Who’s the most extraordinary woman you know? asks NADJA SWAROVSKI

Who’s the most extraordinary woman you know? asks NADJA SWAROVSKI — boss of the legendary jewellery company — as she opens nominations for our annual awards and reveals her own inspirations

  • This year’s Inspirational Women Awards is in association with Swarovski
  • Nadja Swarovski revealed what inspires her to succeed in her jewellery brand 
  • Her family business currently turns over more than €3.2 billion a year 
  • Nadja recalled the humble stories that made last year’s finalists stand out 
  • Last year’s winner Esme Page, helped hundreds impacted by Grenfell Tower 

Do you know a woman who deserves recognition? Nominate her for our 2018 Inspirational Women of the Year Awards in association with Swarovski. Over the next four weeks, we want you to tell us about women who deserve a special honour — they could be mothers, daughters, teachers, nurses or community champions. Five finalists will attend a black tie awards gala in February 2019 supporting mental health charity YoungMinds

Like many others, I love to tell my children that the sky is the limit. ‘Anything is possible, remember,’ I remind 14-year-old Rigby and his younger sisters Thalia, 12, and Jasmine, ten.

It’s a message that seems to be hitting home if my fiercely independent daughters are anything to go by: much of the time they seem to be reassuring me about the trials of the day ahead rather than the other way around.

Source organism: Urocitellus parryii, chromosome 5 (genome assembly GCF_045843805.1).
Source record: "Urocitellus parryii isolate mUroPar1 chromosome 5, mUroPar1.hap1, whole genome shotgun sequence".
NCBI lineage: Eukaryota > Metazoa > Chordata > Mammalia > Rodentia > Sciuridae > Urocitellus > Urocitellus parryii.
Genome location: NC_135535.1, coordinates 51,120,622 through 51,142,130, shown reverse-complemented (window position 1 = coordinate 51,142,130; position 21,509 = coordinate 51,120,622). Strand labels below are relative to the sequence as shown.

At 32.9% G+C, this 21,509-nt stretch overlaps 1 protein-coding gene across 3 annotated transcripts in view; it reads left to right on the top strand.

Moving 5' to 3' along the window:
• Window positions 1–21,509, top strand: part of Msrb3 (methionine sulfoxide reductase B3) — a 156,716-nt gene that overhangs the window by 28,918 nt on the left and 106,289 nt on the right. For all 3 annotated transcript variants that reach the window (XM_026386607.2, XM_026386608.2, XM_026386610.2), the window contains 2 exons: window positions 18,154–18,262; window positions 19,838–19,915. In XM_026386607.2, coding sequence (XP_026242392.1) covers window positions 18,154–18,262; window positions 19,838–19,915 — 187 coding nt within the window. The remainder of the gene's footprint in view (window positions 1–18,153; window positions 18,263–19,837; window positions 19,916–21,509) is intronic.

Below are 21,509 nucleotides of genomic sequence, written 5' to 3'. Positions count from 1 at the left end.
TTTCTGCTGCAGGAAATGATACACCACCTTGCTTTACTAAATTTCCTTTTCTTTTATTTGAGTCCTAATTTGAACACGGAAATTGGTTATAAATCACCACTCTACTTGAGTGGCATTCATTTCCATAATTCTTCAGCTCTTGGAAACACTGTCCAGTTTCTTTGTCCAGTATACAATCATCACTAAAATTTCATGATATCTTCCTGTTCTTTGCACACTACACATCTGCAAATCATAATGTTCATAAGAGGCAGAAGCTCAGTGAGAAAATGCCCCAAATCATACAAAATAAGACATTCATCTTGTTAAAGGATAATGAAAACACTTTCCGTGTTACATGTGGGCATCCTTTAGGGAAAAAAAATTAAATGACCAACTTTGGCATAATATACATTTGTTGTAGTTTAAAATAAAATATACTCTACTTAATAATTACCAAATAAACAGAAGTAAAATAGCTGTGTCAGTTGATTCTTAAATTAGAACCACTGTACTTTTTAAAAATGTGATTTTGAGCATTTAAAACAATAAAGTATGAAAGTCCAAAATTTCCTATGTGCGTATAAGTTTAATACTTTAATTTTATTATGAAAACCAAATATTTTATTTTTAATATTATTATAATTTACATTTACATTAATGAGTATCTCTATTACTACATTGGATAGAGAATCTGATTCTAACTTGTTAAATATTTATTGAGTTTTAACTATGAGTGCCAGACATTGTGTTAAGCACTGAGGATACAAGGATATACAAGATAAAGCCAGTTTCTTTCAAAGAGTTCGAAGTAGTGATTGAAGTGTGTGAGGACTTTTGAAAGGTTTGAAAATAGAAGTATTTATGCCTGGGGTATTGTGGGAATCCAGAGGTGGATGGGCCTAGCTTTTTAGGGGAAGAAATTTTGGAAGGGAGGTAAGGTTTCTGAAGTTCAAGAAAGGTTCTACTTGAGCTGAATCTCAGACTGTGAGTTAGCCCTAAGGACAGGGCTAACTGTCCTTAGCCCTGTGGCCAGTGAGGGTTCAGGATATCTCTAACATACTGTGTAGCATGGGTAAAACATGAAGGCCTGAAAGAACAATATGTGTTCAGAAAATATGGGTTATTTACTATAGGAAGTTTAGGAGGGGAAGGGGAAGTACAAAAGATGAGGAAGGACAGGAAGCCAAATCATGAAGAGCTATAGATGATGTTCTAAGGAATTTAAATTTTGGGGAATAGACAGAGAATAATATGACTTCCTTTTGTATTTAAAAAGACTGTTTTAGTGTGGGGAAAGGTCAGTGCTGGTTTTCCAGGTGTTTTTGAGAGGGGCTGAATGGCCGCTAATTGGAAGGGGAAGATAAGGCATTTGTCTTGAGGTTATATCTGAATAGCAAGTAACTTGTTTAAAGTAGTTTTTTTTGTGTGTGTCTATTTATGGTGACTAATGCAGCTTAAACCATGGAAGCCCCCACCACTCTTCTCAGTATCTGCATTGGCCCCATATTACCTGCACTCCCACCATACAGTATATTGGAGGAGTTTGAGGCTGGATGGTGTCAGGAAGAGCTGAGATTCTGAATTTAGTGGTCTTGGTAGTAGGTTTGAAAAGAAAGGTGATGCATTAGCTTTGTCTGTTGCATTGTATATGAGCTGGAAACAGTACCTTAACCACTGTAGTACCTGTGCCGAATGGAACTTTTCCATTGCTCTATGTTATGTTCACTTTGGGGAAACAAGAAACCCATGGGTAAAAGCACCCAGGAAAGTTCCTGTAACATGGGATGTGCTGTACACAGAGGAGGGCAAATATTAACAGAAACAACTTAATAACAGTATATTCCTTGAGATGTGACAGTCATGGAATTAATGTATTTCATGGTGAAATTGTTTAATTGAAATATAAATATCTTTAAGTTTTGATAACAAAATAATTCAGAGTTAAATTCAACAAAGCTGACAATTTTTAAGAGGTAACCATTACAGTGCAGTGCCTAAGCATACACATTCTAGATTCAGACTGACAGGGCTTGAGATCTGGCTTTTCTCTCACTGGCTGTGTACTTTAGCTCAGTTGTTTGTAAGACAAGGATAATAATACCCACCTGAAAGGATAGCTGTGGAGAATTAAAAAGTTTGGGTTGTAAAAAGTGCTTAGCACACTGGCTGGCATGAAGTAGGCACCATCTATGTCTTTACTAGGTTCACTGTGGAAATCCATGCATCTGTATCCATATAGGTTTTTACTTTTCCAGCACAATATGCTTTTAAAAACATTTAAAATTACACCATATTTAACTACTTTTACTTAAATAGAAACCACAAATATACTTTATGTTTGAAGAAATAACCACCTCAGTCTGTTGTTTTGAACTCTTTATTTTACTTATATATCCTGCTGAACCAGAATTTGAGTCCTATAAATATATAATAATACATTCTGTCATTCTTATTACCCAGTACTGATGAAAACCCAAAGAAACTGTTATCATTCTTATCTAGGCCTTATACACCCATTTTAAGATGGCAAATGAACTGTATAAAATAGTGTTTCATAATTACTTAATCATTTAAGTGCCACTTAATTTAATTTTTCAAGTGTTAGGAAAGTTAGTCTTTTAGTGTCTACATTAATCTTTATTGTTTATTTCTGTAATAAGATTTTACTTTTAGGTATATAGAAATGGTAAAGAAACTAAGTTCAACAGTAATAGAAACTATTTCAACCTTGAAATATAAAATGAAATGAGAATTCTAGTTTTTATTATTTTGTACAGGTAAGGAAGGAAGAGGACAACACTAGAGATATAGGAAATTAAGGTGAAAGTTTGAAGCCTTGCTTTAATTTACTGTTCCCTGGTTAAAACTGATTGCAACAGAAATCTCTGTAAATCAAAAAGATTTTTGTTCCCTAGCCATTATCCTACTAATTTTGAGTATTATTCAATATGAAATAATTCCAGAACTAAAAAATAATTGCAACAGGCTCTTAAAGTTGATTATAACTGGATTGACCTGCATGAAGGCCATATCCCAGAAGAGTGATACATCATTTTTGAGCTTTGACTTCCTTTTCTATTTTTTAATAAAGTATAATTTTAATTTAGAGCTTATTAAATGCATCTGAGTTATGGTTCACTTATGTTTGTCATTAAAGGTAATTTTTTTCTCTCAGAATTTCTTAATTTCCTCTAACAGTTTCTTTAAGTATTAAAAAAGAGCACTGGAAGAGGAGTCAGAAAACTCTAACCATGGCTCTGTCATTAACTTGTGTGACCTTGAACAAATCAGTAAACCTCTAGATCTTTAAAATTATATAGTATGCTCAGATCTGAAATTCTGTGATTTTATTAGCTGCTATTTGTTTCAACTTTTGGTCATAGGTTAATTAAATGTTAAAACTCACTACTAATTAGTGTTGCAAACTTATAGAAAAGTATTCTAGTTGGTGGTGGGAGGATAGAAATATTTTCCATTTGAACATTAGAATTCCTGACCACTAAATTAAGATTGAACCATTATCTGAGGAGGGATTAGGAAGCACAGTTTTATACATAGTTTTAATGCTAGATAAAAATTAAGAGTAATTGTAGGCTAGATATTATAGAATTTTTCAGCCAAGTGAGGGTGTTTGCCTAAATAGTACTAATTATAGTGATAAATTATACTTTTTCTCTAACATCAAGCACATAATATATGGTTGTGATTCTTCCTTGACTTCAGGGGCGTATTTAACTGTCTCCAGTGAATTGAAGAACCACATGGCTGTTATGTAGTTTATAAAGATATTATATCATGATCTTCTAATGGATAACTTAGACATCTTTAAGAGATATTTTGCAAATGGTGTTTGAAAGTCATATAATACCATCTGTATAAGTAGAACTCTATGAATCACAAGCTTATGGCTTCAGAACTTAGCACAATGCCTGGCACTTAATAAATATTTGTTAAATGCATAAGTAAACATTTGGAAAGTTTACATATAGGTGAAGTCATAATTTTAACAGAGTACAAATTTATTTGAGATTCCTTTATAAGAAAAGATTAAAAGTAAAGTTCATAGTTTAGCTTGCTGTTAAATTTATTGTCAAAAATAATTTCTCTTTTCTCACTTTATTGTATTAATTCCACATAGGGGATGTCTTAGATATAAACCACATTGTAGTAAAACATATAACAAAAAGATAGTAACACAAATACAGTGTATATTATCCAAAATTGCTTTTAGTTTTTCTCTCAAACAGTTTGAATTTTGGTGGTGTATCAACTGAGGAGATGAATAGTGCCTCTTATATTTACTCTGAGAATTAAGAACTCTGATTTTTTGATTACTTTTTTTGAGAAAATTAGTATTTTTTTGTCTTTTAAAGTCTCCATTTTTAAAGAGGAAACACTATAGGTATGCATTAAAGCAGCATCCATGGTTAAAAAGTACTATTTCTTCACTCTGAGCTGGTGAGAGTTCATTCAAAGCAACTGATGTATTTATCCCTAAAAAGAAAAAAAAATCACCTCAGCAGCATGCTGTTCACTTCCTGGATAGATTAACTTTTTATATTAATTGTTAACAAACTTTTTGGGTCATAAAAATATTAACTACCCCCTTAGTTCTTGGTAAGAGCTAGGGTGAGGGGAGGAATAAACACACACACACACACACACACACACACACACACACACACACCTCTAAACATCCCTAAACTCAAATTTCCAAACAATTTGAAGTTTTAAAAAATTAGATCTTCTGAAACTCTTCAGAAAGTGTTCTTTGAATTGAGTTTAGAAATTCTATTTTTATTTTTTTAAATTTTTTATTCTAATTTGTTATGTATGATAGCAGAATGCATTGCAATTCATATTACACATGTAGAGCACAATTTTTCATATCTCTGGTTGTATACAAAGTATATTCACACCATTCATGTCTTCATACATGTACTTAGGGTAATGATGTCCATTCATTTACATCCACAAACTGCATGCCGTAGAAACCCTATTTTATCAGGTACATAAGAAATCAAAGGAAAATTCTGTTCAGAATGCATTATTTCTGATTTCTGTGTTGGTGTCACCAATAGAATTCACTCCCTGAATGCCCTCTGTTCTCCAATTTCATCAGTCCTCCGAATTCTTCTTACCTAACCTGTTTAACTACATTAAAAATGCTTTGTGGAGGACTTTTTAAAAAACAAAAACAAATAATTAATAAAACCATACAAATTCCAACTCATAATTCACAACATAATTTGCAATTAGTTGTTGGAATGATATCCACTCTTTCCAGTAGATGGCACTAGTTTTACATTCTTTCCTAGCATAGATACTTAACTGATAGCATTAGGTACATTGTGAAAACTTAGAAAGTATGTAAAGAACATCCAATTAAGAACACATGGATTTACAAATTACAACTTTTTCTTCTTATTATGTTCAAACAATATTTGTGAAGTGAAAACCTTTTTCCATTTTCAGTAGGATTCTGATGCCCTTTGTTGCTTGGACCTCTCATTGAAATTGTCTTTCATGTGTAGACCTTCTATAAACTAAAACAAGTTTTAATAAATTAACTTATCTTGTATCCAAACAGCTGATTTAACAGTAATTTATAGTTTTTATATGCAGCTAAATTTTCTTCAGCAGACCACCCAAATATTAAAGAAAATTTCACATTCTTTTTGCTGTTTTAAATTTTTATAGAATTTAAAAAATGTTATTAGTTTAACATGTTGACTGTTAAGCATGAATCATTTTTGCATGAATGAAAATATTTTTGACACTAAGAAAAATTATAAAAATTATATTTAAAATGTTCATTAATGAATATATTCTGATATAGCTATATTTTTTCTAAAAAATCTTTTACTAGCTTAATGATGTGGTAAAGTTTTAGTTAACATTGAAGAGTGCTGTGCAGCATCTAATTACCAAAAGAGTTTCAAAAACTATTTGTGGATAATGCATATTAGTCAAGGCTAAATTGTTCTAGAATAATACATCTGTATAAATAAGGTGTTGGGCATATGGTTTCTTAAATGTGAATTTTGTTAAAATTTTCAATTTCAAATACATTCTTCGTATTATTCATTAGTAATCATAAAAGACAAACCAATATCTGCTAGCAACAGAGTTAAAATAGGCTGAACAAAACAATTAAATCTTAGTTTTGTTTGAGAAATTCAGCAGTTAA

Nadja Swarovski (pictured) shared the humble stories of last year’s Inspirational Women of the Year Awards finalists and reveled how to be in with a chance of winning this year

‘Mummy you can do it!’ they tell me over the breakfast table, their uniforms on and their hair brushed. It’s a spirit I take with me to Swarovski, the global company my great-great grandfather Daniel founded 123 years ago and of which I was the first female executive board member. But I’m also keenly aware that it’s a spirit that drives countless other women whose work unfolds well out of the public eye who are nonetheless doing extraordinary things every day.

Charity campaigners, carers, brilliant businesswomen and mothers (often both!), they are compelled not by private gain but in pursuit of the greater good — and their compassion, courage and burning determination are the reasons I am delighted to champion this year’s Daily Mail Inspirational Women of the Year Awards, a chance to celebrate the lives of women who are truly making a difference.

Women like Esme Page — last year’s winner — who set up Cornwall Hugs Grenfell, a charitable effort born from a Facebook plea which transformed into a huge endeavour in which hundreds of those affected by the devastating fire that destroyed Grenfell Tower in June last year were given the chance to recuperate at a Cornish holiday home.